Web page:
Tuesday, March 2, 2021

Talking Sense, with Sensibility

I don’t think Emma Thompson is stressing about it, but I continue to feel that I owe her an apology. It all dates back to 1995, when (after leaving Roger Corman’s Concorde-New Horizons Pictures), I was desperately scrounging for work in the film industry. For a brief, miserable period, I served as a reader for a big recording label that was trying to work its way into films. In that pre-Internet era, being a reader was a miserable job, and I doubt it’s changed very much since,, aside from the fact that a screenplay PDF can now arrive automatically in your in-box. My job was to rush bright and early to the company’s headquarters, grab the screenplay that had been assigned to me, then race home. I had about six hours to read the script and fill out a detailed report outlining the basic plot and evaluating the strengths of the writing.  By 4:30 p.m. I needed to be back at the same office, dropping off the fruits of my labors. I’d been warned in advance that company executives had no time to waste: I was expected to be as tough as possible on everything I considered.

 So . . . one day I was assigned Emma Thompson’s first screenplay, an adaptation of Jane Austen’s Sense and Sensibility. This was intended as a writing sample: the film was in process of being made by another company, but it was my job to evaluate whether Thompson should be considered as a screenwriter for future gigs. As a PhD English major I had read my share of Austen, and loved her witty slant on romantic life in the early 18th century. I enjoyed Thompson’s screenplay too, but I obeyed my mandate to be a stern critic. I didn’t feel too bad, back then, about the harshness of my complaints: Thompson was already an Oscar-winning actress, and I didn’t think I’d ruin her life by dissing her talents in another field.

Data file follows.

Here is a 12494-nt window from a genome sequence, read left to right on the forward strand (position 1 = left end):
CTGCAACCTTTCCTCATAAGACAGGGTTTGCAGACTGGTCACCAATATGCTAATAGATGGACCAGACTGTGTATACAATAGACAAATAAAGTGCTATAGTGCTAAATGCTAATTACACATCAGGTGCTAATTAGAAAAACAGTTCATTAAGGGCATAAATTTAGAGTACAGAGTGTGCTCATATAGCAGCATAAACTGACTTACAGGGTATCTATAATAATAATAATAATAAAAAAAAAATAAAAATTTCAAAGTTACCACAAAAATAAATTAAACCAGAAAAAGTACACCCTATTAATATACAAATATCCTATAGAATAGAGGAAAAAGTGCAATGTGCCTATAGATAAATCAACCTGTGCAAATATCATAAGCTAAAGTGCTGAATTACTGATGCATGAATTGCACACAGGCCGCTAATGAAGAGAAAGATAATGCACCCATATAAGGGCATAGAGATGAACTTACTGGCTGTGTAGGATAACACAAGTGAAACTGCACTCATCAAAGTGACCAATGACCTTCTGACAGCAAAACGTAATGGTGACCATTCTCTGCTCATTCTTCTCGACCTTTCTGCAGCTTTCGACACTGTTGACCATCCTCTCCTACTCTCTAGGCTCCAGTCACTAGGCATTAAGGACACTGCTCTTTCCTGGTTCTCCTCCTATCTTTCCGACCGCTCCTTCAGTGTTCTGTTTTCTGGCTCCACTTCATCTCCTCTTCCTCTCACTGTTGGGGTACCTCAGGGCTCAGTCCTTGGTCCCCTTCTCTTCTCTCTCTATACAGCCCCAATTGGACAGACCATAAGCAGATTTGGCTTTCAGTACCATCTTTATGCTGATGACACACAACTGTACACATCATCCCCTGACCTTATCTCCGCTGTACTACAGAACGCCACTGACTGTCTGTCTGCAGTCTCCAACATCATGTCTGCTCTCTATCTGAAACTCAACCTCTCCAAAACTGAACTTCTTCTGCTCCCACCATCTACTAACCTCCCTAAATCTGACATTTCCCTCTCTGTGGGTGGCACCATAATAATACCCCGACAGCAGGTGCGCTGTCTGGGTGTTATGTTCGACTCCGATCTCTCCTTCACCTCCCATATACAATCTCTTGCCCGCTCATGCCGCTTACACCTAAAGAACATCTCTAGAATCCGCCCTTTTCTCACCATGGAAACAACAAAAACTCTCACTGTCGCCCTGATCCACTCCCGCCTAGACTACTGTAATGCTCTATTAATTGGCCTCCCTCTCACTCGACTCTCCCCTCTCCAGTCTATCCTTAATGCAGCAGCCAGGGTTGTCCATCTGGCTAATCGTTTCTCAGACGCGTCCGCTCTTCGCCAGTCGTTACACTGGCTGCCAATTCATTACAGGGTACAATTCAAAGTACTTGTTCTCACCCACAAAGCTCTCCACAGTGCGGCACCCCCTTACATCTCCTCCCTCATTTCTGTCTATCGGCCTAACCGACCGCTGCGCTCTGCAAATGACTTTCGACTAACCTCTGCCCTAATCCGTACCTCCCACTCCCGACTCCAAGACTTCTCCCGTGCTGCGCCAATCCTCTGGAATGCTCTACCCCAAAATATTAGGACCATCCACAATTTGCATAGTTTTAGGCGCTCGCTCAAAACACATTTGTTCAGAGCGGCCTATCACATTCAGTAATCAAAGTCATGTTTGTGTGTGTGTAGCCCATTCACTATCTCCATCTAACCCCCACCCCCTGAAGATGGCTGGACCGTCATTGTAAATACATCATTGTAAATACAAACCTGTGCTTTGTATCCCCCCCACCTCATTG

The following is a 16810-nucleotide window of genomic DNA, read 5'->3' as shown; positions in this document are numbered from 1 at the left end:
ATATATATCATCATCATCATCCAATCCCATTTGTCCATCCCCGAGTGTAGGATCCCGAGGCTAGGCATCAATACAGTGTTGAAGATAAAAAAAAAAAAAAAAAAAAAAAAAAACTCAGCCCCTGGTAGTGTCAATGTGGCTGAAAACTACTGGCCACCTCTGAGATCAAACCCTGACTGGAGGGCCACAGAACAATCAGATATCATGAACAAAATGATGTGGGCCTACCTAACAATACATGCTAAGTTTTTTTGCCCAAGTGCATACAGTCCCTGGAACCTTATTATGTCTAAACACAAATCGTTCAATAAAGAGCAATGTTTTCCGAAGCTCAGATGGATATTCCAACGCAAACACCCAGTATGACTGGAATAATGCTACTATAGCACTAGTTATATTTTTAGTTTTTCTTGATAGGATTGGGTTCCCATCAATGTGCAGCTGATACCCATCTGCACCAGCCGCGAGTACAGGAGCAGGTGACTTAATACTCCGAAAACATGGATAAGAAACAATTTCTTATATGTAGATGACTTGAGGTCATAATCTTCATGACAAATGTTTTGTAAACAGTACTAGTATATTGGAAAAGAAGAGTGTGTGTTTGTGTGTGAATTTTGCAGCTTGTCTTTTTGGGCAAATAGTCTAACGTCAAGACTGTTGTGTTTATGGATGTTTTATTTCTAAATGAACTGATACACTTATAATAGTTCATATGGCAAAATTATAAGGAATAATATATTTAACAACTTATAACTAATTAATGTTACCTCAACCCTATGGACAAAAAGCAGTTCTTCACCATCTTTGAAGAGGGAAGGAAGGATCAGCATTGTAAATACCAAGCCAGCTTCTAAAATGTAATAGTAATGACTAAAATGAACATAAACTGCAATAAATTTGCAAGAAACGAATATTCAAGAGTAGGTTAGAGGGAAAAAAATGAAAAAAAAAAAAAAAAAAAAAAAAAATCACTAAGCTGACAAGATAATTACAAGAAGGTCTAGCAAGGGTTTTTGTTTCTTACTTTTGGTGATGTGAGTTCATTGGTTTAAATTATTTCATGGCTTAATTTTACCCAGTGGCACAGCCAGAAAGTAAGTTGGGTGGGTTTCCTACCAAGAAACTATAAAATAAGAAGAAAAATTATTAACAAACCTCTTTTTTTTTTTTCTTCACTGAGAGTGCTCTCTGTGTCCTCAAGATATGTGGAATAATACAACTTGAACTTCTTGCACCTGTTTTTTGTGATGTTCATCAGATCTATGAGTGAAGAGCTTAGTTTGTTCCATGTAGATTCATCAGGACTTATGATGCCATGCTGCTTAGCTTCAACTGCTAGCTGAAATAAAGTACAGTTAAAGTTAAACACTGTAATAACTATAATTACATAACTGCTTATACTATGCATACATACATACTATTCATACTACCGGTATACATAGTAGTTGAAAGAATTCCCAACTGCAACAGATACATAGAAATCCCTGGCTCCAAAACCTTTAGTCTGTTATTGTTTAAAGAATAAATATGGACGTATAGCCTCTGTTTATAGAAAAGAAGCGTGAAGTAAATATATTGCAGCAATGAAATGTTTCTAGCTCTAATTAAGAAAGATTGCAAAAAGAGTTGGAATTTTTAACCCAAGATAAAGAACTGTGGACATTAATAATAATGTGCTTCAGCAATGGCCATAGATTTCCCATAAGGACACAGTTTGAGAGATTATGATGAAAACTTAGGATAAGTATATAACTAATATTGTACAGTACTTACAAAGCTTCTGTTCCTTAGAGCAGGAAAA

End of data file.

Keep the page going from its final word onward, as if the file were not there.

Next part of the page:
I soon gave up on the indignities of being a reader, a dead-end job if there ever was one. Sense and Sensibility (starring Thompson, Kate Winslet, Hugh Grant, Alan Rickman and many of Britain’s finest) turned out to be a major hit. It was nominated for seven Oscars (including best picture) and won for Thompson’s screenplay. She was also honored by the Writers Guild of America, as well as by the literary folks attending the annual USC Scripter Award presentation. The Scripter competition gives prizes to the best screen adaptation of an existing literary work. Normally, both the screenwriter and the author of the original material are feted. At USC, actress-turned-author Fannie Flagg read a letter purporting to be from Jane Austen herself, praising Thompson’s work and crowing that the Brontë sisters would doubtless be jealous to have missed out on similar accolades. (Thompson had her own fun being Jane at the Golden Globes presentation –see below.)

 As for me, I continued to think ill of Thompson’s Sense and Sensibility adaptation until I re-read Austen’s novel and then sat down with The Sense and Sensibility Screenplay and Diaries, published by Thompson in 1996. Thus prepared, I was able to see what a very smart, sensitive job Thompson had done of simplifying Austen’s complex language and plotline without losing the essence of her concerns. I understood for the first time what she had wisely left out, and (equally important) what she had added: like giving the youngest Dashwood daughter a personality and interests that richly enhance her sister’s evolving romance. I’m late in saying it, but Brava, Ms. Thompson!



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